21 February 2014

Ben Neal reports on the continuing protests in Ukraine

Dozens of people have been killed this week in Ukraine as a result of a brutal government assault on the opposition held “Euromaidan” (Euro square), or Independence Square, in Kiev. In addition hundreds of people have been injured, some of them seriously.

At least 70 people, including 12 members of the security forces, are known to have been killed since Tuesday, and around 1000 have been injured, some seriously. Police managed to eject protesters from the central trade union building, which was being used as a headquarters for the revolution, and in the process the building was set on fire.

The violence erupted when riot police blocked a demonstration, calling for the restoration of the 2004 constitution, from approaching the Rada (parliament), and then went on to try and disperse protesters from all the occupied zones of Kiev. There have been pitched battles in the centre of the city, with many reports of live ammunition being used, possibly by police or security forces, or by the “titushki” hired thugs, and snipers firing at protesters. The city metro was closed for a time, and police road blocks set up around the city.

The deaths are in addition to the five people killed by police in January after protests erupted in response to laws passed which effectively outlawed demonstrations and gave the state dictatorial powers to deal with any opposition. Both escalations in the fighting came after relative lulls.

At the time of writing opposition activists had retaken control of Independence Square in Kiev. There were also reports of thousands of people blocking the road to the airport due to rumours of politicians trying to flee the country, and of around 50 security forces being taken prisoner by opposition activists. The west of the country, including the city of Lvov, is effectively no longer under government control and in these places the police and other security forces will simply not follow government orders. Street fighting has taken place even in eastern cities such as Kharkov, which are Russian speaking and traditionally more supportive of Yanukovich.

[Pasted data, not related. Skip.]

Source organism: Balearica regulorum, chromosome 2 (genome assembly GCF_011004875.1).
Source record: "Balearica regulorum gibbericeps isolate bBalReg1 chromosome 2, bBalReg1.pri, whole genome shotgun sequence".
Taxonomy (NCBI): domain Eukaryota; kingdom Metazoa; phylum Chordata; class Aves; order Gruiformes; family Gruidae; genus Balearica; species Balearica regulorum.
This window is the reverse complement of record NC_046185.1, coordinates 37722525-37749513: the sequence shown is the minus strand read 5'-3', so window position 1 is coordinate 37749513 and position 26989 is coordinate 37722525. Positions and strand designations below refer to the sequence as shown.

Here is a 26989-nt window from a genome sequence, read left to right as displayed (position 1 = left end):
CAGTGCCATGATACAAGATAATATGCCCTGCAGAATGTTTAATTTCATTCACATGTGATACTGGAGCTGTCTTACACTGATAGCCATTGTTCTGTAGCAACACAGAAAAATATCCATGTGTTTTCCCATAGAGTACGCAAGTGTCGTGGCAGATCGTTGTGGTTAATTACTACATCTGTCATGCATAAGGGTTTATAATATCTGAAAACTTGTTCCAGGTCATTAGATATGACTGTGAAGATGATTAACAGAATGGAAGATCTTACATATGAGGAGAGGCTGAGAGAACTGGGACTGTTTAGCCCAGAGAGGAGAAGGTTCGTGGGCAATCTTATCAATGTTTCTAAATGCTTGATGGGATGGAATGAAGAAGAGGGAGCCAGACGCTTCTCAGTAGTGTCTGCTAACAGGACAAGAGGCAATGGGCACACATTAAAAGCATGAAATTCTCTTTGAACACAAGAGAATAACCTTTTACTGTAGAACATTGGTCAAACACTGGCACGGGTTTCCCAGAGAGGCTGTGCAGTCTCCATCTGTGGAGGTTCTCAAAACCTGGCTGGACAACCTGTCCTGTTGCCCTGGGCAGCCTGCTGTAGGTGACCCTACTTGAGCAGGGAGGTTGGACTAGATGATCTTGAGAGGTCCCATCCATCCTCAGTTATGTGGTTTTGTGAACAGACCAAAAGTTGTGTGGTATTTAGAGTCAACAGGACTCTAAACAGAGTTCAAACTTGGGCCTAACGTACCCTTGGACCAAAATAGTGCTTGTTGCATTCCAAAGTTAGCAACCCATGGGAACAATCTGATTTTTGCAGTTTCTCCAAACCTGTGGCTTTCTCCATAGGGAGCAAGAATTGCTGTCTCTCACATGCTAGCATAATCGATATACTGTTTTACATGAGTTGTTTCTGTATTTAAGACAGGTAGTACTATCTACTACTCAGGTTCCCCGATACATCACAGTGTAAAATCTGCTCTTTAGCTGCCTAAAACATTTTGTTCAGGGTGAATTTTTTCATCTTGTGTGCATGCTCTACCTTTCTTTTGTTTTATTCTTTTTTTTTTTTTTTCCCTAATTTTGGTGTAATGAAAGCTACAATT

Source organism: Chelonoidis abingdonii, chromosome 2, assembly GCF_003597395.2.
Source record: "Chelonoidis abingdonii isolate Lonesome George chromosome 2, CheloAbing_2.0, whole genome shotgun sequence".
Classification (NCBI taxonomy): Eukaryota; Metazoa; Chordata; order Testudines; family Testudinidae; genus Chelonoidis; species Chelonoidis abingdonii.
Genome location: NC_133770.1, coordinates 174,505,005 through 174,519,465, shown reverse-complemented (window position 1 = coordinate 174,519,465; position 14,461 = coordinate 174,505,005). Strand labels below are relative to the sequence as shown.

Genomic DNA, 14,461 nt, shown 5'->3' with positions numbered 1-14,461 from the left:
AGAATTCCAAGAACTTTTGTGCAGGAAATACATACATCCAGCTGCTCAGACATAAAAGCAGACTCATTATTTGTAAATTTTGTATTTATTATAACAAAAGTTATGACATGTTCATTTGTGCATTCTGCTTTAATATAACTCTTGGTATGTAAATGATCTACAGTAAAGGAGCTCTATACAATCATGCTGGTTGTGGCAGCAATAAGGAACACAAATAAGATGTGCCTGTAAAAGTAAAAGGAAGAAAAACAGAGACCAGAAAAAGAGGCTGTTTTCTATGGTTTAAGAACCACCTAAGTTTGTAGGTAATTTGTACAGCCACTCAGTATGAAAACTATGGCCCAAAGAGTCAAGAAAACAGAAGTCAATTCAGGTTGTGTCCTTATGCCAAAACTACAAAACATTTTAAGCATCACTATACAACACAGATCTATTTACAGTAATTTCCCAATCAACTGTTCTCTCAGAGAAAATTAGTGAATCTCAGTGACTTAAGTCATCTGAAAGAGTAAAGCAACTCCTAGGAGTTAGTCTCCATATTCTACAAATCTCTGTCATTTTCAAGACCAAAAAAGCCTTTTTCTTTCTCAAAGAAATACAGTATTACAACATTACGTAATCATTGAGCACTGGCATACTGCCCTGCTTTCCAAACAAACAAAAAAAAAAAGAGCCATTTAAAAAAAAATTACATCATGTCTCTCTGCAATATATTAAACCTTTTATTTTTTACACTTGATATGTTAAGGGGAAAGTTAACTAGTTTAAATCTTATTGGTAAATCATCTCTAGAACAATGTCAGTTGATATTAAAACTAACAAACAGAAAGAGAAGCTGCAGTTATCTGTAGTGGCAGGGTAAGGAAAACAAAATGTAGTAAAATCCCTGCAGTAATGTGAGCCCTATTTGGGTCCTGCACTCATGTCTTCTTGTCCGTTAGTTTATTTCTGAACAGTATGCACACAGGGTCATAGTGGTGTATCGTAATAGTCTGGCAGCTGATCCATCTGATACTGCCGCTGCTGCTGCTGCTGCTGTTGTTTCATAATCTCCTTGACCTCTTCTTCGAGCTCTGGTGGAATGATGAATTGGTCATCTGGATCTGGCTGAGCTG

What is happening in Ukraine is clearly more than simply a protest movement. Right from day one it has had an insurrectionary character, with government buildings being taken over and used as organizing centres, huge barricades being built and manned by disciplined and organised groups of fighters. People from all walks of life and of all ages are getting involved, not just in fighting the brutal Berkut riot police and other forces, but in providing food, first aid, tires and other materials for the barricades, filling molotov cocktails.

One visitor to Kiev who was there recently described to me the atmosphere in the main opposition zone in ways that reminded me slightly of Orwell’s description of revolutionary Barcelona. The state was completely absent, yet ordinary people had taken control and were organizing and running things themselves.

However it is important not to exaggerate here. Outside the central square and surroundings, life in Kiev had been going on as normal until this week, although similar things have been happening in cities all over the country, especially in the Ukrainian speaking west, where the revolution is strongest.

The revolution is being very much driven from below. While the main opposition leaders are liberals who advocate neoliberal economic policies, they are not trusted by ordinary people, and on several occasions have been prevented from making any deal with Yanukovich due to pressure from rank and file protesters.